Core strength is very important because the power generated from the lower body is transferred through the core to create a powerful slap shot. When I say core, I am referring to the abdominals, obliques, and lower back. The abdominals should be attacked with a variety of movements and methods. Some heavy, low rep training mixed in with higher rep endurance type abdominal training is the best way to go. Also, be sure to include some static/isometric movements. This is how the abs usually contract during a hockey game such as when an opponent tries to check you through the boards. They contract isometrically and therefore should be trained that way.

The obliques should be trained with rotational movements such as medicine ball throws, Russian twists, and woodchoppers. Lower back strength and endurance is very important because hockey players spend a great majority of the game in a bent over position. Some of the best exercises here are Romanian deadlifts, reverse hypers, back extensions, and good mornings.

As far as the upper body goes, the lats are where it’s at when it comes to hockey training. Chin up and row variations should be the focus of the upper body training. Also, because you are always internally rotated while skating, it is important to train the external rotators and upper back muscles. Forearm/grip strength can lend itself to improving the speed of your slap shot so that should also be addressed during the upper body training sessions.

CB: What type of off-ice speed, quickness, agility type training transfers best to on-ice performance?

JF: Again, I don’t like to do anything too sport specific and try to mimic the action of skating by doing something else. I believe that during the first half of the off-season, hockey players should stay off of the ice as much as possible. I would only recommend one short on-ice speed workout consisting of a few sprints. The reason for keeping them off the ice is because we want to build muscle and correct any imbalances that have developed. Skating all the time will allow neither of those to happen.

The only reason I don’t say stay off the ice completely is because if you get significantly bigger and stronger and then come back 16 weeks later, 23 pounds bigger and twice as strong, you will feel like a totally different person on skates. It may be difficult to find the groove, and you may actually be more susceptible to injury. Therefore, just a small amount of skating should be kept for maintenance purposes and to learn how to transfer your new strength and speed to the ice. As the season approaches, this will obviously change, and you will be spending more and more time on the ice.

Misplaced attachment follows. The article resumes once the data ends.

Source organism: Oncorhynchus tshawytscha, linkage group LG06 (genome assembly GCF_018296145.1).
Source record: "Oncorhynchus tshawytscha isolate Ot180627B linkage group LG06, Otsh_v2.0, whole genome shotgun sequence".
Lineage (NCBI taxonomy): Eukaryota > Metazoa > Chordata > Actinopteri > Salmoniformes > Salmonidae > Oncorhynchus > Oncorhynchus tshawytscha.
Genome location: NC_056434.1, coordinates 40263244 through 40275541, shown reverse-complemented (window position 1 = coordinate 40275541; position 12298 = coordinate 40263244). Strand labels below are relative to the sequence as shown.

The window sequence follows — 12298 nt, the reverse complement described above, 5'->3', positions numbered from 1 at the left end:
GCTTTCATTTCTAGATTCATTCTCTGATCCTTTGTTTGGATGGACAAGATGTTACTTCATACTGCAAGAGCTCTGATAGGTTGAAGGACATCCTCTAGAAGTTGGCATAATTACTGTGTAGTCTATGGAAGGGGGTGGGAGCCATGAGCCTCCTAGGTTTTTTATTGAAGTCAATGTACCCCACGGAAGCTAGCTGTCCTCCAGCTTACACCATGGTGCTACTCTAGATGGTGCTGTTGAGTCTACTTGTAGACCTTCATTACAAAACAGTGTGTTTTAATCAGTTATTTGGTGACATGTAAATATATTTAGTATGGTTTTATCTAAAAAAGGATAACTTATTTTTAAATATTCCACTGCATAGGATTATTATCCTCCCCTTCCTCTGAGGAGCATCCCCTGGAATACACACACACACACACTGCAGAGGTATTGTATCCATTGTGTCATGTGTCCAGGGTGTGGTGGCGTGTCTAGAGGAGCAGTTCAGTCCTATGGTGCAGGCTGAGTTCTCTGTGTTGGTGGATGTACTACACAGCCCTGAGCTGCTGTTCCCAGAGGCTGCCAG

I have always been a big fan of sled dragging for hockey players—forward, backward, and sideways. Just plain old flat ground sprinting always works. Provided that they aren’t overdone, plyos are great for any athlete to develop explosive speed and quickness. I like to periodize my use of plyos since the training effect is not seen until after you stop doing them. This is known as the delayed transformation of gains. We will hit them for a number of weeks and then go into a phase where we only perform very low intensity jumps or totally cut them out completely for the next few weeks.

I usually do plyos at the beginning of a lower body workout, such as a few sets of box jumps or depth jumps and perhaps again at the beginning of a sprint workout later in the week. You do not need a high volume of plyos to achieve the desired effect. Aside from including plyos in the weight room, I also like to use medicine ball throws, Olympic lifts, dynamic effort squats, and box squats for developing explosive speed and power.

As far as change of direction training goes, I like to use random change of direction drills rather than predetermined cues. For example, a hockey player may skate full speed straight ahead and then immediately have to decelerate and change direction. For this reason, deceleration is of the utmost importance and should be stressed. However, the player never knows that he is going to have to sprint to a predetermined spot on the ice and then immediately have to go left, right, or the opposite direction. For this reason, I like to employ change of direction drills. For this, we have a variety of cones set up, and the athlete must listen or watch for visual cues that tell him which cone to sprint to. This is more “sport specific” because on the ice you never know which way you are going to have to go next. By watching or listening to a coach or partner shout out which direction the athlete should be going in or watching for some kind of visual cue, the athlete is simultaneously training reaction time as well as change of direction speed.